Sunday, 8 December 2013

Christmas with a chronic illness


Image: Americas Best In Portsmouth

This is the first year in quite a few that I've felt really festive and quite excited for Christmas. The past few years I've been too unwell to really get into the seasonal spirit - with Christmas creeping up on me and suddenly having to buy lots of presents. Then, being too worn out to really enjoy the day.

This year I'm doing better and am so excited for Christmas. I've already had a fake Christmas lunch with friends, watched the pantomime (for work, but still) and yesterday I went to the Reindeer Centre which was so good (it's in Ashford - if you live near there you have to go!).

I feel like I'm now more aware of my condition (POTS) and how that affects me. This year I've definitely got a lot better at knowing my limits - so I thought I'd share some thoughts on this as we get into Christmas. It's often a relaxing family time, but it also requires a fair bit of energy and preparation which, regardless of which chronic illness you have, will be difficult.

I think the hardest thing mentally about a holiday like this is the distance between how it "should" be and how it is. You want to be having the best time, but if you're in pain or fatigued that will be tough. It's too easy to put unnecessary pressure on yourself to keep up with everyone else.

So try to let your preconceptions on how the season should be go. Focus on what you're doing and who you're with - and enjoy that. Don't focus on what you can't do, as that'll only bring you down.

If you do find yourself struggling and feeling low - talk to someone. Don't worry about bringing them down - your loved ones will want to be there for you.

If you find it difficult to have that kind of conversation then turn to the support available online. It was a fair while into being ill before I searched my condition on Facebook. I am so glad I did.

There are several groups with people all around the world, sharing experiences so similar to mine: the same frustrations, rants and questions. When you have a chronic illness the experience can feel so isolating - and to be able to post and receive answers at any time from people who truly understand is so, so appreciated.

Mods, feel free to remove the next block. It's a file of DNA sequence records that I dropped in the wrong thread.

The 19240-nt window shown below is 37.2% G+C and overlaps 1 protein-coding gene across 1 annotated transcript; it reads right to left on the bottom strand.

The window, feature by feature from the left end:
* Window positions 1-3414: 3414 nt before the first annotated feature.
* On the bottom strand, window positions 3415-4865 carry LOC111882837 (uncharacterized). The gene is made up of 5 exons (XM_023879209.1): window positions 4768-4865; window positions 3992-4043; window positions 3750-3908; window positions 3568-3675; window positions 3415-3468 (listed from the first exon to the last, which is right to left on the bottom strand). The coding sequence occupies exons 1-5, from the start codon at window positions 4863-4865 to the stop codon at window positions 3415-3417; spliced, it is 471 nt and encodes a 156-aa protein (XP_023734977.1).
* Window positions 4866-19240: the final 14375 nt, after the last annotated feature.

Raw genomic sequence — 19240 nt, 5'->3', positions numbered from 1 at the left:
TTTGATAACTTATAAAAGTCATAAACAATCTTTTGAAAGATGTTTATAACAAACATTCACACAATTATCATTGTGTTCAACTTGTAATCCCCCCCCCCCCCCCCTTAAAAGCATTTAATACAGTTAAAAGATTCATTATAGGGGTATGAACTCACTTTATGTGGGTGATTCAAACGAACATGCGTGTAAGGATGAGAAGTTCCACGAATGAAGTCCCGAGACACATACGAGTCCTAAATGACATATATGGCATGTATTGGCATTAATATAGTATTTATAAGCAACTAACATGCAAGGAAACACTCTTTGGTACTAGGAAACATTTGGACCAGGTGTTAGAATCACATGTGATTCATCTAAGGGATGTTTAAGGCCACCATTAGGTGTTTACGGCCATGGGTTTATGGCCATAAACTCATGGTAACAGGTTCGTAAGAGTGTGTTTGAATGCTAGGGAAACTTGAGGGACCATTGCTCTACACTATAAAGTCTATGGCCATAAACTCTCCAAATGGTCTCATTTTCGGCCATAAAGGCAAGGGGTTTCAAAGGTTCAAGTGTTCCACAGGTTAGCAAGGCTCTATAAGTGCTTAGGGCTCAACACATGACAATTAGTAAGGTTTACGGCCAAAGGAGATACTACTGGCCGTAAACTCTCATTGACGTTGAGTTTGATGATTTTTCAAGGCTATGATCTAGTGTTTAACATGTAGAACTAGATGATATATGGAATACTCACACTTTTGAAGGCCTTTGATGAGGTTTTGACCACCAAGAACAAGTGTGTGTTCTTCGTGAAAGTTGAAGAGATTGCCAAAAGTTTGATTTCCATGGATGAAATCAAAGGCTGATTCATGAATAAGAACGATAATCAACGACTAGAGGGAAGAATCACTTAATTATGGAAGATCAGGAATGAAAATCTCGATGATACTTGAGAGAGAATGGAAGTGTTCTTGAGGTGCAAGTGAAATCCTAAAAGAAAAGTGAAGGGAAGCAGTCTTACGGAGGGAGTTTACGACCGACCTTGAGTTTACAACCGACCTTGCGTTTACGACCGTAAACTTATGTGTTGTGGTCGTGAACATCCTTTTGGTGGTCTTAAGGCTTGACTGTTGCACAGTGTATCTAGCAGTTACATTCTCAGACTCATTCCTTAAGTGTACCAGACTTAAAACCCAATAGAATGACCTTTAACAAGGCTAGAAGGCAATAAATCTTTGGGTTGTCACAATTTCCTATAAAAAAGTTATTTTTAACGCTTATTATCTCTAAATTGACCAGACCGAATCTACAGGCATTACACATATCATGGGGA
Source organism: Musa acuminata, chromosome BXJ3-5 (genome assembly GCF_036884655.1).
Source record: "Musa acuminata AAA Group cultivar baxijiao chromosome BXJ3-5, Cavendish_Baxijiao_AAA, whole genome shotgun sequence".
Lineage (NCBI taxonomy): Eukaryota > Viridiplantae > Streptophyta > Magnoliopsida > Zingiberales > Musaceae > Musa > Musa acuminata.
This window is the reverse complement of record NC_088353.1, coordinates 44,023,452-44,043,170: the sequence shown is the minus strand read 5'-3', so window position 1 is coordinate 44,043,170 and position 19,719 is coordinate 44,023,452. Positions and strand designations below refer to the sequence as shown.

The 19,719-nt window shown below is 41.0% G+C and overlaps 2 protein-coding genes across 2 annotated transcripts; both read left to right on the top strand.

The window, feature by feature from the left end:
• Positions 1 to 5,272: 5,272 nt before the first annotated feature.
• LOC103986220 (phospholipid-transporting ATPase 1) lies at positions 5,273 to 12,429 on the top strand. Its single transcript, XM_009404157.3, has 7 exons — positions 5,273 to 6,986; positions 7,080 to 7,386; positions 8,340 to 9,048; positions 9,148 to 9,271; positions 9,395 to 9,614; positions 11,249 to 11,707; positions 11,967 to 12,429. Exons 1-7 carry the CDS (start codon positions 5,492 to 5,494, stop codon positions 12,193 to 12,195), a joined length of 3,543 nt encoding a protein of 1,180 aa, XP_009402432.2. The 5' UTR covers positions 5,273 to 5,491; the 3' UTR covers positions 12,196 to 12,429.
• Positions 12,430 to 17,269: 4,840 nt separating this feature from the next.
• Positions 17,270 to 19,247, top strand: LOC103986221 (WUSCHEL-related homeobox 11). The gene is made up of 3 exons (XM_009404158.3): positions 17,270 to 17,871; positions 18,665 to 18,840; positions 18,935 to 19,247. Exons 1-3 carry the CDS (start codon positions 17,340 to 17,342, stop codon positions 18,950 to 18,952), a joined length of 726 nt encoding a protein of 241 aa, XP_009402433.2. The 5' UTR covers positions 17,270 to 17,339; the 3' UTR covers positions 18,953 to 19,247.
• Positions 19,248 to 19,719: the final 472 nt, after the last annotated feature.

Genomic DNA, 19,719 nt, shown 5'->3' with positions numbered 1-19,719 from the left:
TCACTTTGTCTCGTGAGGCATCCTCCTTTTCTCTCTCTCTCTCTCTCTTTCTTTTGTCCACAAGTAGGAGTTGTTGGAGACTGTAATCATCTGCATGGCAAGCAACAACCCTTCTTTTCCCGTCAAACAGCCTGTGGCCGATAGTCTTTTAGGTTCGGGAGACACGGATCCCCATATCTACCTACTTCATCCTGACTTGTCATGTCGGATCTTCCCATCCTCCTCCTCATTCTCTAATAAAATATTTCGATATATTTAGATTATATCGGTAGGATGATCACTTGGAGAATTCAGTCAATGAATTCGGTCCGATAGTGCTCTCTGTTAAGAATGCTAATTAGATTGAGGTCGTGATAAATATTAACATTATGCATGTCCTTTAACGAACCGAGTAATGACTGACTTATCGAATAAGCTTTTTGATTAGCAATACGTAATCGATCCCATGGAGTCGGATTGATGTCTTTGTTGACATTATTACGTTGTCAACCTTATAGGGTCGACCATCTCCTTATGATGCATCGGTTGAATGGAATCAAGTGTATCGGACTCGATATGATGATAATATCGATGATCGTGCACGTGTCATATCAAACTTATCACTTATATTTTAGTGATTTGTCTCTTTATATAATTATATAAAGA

Celebrating with loved ones, you may find they will want you to have the best time possible, but that might not always be expressed in the most helpful way. Some may suggest pushing the boat out - "it's Christmas - one drink will be fine" etc. If that genuinely will be fine for you, then why not. If you're not sure, or know this will make you feel worse, stick to your guns.

Do what you need to do to have a good time and stay well. Equally from the other side of this, don't let anyone guilt-trip you for having "too good a time" when you're ill. Sometimes we do more than we should and know we'll suffer for it later, but it's worth it.

Basically - crack on and have a good time: you understand your illness and limits better than anyone.

In terms of more practical advice - it may seem an obvious one but online shopping is so helpful for buying gifts. You have time to research and get ideas, then do all your shopping without having to venture into crowded shops.

If you do want to do your shopping in town, wear layers you can easily strip down from. I find that I get so cold outside but then as soon as I get in the shop I overheat very quickly with the heating, warm clothing and the physical activity of browsing. I'm much more likely to have an episode if I let myself overheat.

Also don't forget to keep drinking! When you're in the midst of shopping it's easy to forget, or to worry about where the nearest toilet is, but it's so important to keep hydrated.

It's also a good idea to try to plan your shopping for when it's quieter. So if you can go on a weekday that's ideal, but if not at least try to avoid lunchtimes when workers will often be hitting the shops.

If you do get a stuck in a long queue and you're a fellow POTSy - remember your counter-maneouvers: shift from one foot to the other, and tense up your leg and bum to keep the blood flowing rather than pooling. Alternatively, if you do need to crouch or sit down, don't worry what people will think - just do it. It's better than the alternative.

Having someone with you when shopping is helpful too - for the company but also if you do need any help - whether carrying gifts or for bouncing ideas off of. I'm sure that's the same whether you have a chronic illness or not, but having the support there just in case is an especially good idea.



I hope this might help a little in getting to really enjoy the festivities! Comment below if you have any of your own tips for coping with and, most importantly, enjoying the holidays with a chronic illness.

2 comments:

  1. Thanks for your ideas and advice. I decided that I will actually enjoy the Christmas holiday season this year, but we'll be celebrating at my home. I have neurocardiogenic syncope as well as epilepsy and I noticed how I started allowing peoples misconceptions to impact me. I'm looking forward to this Christmas with family anrd friends. Thanks for the reminders as well Blessings to you and your family this holiday.

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  2. Hello Marie A.Carter-Gain , I also have Neurcardiogenic Syncope I have a awareness group on facebook.
    I love celebrating the birth of our Savior Jesus! He helps us learn more about what we have & keep us here on earth with our children or loved ones!

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